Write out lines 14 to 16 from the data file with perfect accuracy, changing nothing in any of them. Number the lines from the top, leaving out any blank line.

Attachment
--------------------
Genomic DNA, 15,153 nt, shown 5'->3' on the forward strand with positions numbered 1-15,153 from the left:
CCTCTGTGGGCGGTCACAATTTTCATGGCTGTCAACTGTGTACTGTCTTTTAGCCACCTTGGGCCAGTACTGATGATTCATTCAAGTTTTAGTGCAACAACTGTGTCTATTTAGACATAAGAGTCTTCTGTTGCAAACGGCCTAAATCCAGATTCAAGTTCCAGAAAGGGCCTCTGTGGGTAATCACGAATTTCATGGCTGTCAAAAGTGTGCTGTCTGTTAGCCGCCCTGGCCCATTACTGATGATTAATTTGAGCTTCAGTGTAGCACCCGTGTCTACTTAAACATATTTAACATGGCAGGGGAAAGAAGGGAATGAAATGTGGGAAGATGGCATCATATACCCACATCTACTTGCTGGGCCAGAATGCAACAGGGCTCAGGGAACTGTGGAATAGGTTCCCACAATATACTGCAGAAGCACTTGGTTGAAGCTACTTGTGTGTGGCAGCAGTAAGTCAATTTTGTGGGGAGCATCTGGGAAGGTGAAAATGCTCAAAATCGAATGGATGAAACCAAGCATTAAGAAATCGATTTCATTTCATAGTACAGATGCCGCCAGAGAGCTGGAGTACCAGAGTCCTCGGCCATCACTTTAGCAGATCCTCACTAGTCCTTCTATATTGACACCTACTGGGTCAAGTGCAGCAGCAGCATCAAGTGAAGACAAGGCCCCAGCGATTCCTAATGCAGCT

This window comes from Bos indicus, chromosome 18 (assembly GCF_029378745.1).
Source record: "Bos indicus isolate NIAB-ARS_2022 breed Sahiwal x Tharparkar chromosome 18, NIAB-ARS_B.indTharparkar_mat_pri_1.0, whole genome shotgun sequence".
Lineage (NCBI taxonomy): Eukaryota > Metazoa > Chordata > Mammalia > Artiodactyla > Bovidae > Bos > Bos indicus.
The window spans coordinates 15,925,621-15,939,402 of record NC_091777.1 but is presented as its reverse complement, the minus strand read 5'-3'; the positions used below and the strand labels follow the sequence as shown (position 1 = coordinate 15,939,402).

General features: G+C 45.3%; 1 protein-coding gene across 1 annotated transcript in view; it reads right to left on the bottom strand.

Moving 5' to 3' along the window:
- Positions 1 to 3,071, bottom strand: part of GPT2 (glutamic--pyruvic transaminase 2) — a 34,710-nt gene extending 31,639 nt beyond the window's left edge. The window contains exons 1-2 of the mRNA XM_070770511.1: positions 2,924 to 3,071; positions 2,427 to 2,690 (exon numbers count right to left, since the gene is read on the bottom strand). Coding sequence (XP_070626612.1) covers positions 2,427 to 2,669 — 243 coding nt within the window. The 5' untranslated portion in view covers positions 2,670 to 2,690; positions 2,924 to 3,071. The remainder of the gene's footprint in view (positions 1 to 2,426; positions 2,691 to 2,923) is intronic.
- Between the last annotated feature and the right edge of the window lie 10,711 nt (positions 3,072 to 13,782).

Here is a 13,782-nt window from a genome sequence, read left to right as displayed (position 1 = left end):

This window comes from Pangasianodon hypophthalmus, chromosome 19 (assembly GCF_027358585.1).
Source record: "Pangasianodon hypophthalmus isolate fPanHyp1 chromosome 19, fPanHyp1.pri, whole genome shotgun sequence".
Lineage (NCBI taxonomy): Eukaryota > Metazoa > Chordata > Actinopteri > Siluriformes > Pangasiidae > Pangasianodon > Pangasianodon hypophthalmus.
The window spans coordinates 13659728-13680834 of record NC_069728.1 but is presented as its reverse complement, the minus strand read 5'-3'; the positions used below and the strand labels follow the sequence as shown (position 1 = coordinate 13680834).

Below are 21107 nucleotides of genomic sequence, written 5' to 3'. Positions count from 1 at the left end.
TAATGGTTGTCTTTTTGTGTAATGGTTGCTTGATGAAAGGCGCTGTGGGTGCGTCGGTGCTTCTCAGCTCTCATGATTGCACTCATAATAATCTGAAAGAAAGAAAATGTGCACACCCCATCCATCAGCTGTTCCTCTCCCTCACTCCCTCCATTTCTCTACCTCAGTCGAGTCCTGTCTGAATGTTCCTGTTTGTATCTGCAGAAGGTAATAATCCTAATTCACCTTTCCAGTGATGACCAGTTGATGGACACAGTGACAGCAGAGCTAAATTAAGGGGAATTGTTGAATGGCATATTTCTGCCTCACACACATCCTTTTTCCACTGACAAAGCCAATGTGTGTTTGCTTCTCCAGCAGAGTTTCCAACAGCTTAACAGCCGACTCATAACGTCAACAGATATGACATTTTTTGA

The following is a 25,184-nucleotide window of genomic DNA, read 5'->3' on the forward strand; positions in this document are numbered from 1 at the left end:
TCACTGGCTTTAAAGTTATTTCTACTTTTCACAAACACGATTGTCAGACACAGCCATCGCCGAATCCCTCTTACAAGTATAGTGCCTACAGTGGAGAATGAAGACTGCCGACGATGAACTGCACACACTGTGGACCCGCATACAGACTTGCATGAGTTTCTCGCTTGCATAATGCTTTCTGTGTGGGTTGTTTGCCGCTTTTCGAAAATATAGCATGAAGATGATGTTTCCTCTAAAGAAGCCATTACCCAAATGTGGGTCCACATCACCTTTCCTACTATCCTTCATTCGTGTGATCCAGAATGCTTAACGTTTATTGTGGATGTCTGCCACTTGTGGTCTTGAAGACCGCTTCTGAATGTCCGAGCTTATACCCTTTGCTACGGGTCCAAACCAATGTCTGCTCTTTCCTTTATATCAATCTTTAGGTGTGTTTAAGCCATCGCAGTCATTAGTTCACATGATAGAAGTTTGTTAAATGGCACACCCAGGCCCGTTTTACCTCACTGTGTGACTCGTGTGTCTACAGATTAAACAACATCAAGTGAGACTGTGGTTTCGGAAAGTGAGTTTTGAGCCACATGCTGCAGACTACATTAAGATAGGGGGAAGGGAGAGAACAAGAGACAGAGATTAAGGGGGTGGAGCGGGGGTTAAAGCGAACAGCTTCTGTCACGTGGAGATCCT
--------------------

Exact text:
Lineage (NCBI taxonomy): Eukaryota > Metazoa > Chordata > Actinopteri > Siluriformes > Pangasiidae > Pangasianodon > Pangasianodon hypophthalmus.
The window spans coordinates 13659728-13680834 of record NC_069728.1 but is presented as its reverse complement, the minus strand read 5'-3'; the positions used below and the strand labels follow the sequence as shown (position 1 = coordinate 13680834).

Below are 21107 nucleotides of genomic sequence, written 5' to 3'. Positions count from 1 at the left end.